Rick is an American club owner in Casablanca with a mysterious past and a cynical worldview. The world he has built for himself is shattered when Ilsa Lund walks into his place on the arm of a wanted Resistance leader. There was a love story once between them, but this isn’t it. This is what happens after love has died. Despite his anger towards Ilsa, Rick still feels drawn to her, somewhere still loving her. And Ilsa is the same, torn between her love for Rick and her devotion towards her partner Victor Laszlo (Paul Henreid), a hero of the Resistance. There are no easy answers, and both of them dread the choices they may have to make. As Rick himself observes in the now-immortal line, “Of all the gin joints in all the towns in all the world, she walks into mine.”

There are so many clichés, archetypes, and golden age tropes in this movie that it actually makes it even more engaging. It’s almost like a fable, a Hollywood parable. There’s a political allegory in it as well, with Rick often being considered a representation of America, with the title being cited as evidence (“casa blanca” literally translates to “white house”). One of the key things about the movie is that almost all the key characters are people who refuse to make a choice. Rick refuses to interfere in the tragedies that occur around him on a daily basis (except on rare occasions), Ilsa refuses to choose between her two loves, and Captain Renault refuses to align himself fully with either the Nazi-controlled Vichy French state or the Free French government-in-exile. The one person who truly has made his choice even before he enters the story is Laszlo, and it’s his choice to devote everything to the resistance movement that forces everyone else to pick their sides.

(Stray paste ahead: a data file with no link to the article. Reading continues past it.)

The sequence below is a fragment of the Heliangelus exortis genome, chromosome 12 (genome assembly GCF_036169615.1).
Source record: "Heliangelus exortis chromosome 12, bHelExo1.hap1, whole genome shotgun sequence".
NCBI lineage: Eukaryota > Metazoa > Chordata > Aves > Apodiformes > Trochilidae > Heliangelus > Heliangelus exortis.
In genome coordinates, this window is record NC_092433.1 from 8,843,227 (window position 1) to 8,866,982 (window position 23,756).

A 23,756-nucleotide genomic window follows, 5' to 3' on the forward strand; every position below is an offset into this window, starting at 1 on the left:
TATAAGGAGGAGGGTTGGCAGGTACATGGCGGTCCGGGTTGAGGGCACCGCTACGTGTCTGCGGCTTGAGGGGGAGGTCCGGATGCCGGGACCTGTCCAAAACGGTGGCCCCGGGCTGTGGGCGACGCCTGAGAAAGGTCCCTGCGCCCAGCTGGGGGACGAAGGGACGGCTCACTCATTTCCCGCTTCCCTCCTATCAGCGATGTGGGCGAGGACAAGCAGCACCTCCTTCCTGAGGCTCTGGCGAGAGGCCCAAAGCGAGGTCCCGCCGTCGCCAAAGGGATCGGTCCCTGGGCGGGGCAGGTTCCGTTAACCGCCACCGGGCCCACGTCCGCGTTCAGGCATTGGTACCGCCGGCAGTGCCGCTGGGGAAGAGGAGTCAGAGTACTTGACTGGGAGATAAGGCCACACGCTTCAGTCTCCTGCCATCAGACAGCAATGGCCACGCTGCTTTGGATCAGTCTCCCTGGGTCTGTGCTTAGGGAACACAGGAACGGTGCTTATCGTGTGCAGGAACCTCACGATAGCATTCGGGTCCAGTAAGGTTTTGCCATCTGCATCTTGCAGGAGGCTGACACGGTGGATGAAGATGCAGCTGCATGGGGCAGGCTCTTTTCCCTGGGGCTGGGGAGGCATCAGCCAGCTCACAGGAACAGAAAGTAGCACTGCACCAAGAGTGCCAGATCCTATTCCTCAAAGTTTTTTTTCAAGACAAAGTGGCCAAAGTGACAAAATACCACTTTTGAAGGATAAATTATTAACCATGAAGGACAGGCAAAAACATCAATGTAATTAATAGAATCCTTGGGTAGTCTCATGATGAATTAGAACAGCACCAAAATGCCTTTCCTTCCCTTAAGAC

Casablanca, Humphrey Bogart and Ingrid Bergman
Image via Warner Bros.


You can tell where the plot’s going, but it’s a joy getting there. There are snappy and sarcastic lines balanced with the emotional and poetic. When you finally reach the anticipated but still-moving climax, it’s cathartic in the most melancholic way. And yes, there’s another eternally quotable line: “If that plane leaves the ground and you’re not with him, you’ll regret it. Maybe not today, maybe not tomorrow, but soon, and for the rest of your life.”

And then there’s the ending, after all the characters have made their choices and set off on their new paths. This is a good place to note the importance of Captain Renault, the man with the most power in the story and therefore, the most decisive decisions to make. The ending entirely rests on him and what he chooses to do when faced with a crossroads. It leaves you feeling renewed, with the promise of more to come (not necessarily in a “sequel plug” kind of way, even though sequels have been considered). As perhaps the movie’s most famous line of all puts it, it’s “the beginning of a beautiful friendship.”

Since the time movies were first invented, they have been described (often in an accusatory way) as “an escape.” Casablanca certainly is an escape, even for its characters. It’s a moment in time, frozen in celluloid, where they exist briefly, hovering in the limbo between the world that was and the world that would be. Is it a perfect film? Maybe not, but that doesn’t matter. It’s a world you’ll want to inhabit, knowing that it has to end. They’re people you’ll remember, even if it’s with a tinge of sadness. Hollywood (and the world) has come a long way, changing and changing over and over again. But no matter what, we’ll always have Casablanca.

Rating: A

You can now stream Casablanca on HBO Max. Additionally, Warner Bros. released the film on 4K Ultra HD on November 8, 2022.

Leave a Reply